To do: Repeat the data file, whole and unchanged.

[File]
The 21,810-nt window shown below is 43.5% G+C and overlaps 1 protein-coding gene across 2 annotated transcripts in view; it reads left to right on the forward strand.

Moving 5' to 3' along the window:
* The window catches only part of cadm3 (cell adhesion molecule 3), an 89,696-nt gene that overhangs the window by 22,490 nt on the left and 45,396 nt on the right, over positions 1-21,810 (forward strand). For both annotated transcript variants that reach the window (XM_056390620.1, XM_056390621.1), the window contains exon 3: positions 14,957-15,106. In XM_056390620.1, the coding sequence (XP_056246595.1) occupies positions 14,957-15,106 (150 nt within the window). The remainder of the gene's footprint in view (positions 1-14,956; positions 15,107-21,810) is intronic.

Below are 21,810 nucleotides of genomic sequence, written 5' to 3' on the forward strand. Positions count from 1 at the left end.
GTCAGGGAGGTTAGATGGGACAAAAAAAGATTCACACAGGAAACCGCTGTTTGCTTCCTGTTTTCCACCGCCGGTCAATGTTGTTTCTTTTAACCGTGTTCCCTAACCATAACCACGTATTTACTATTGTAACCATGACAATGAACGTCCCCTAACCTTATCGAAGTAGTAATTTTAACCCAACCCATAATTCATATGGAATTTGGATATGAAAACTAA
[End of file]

The 21,810-nt window shown below is 43.5% G+C and overlaps 1 protein-coding gene across 2 annotated transcripts in view; it reads left to right on the forward strand.

Moving 5' to 3' along the window:
* The window catches only part of cadm3 (cell adhesion molecule 3), an 89,696-nt gene that overhangs the window by 22,490 nt on the left and 45,396 nt on the right, over positions 1-21,810 (forward strand). For both annotated transcript variants that reach the window (XM_056390620.1, XM_056390621.1), the window contains exon 3: positions 14,957-15,106. In XM_056390620.1, the coding sequence (XP_056246595.1) occupies positions 14,957-15,106 (150 nt within the window). The remainder of the gene's footprint in view (positions 1-14,956; positions 15,107-21,810) is intronic.

Below are 21,810 nucleotides of genomic sequence, written 5' to 3' on the forward strand. Positions count from 1 at the left end.
GTCAGGGAGGTTAGATGGGACAAAAAAAGATTCACACAGGAAACCGCTGTTTGCTTCCTGTTTTCCACCGCCGGTCAATGTTGTTTCTTTTAACCGTGTTCCCTAACCATAACCACGTATTTACTATTGTAACCATGACAATGAACGTCCCCTAACCTTATCGAAGTAGTAATTTTAACCCAACCCATAATTCATATGGAATTTGGATATGAAAACTAA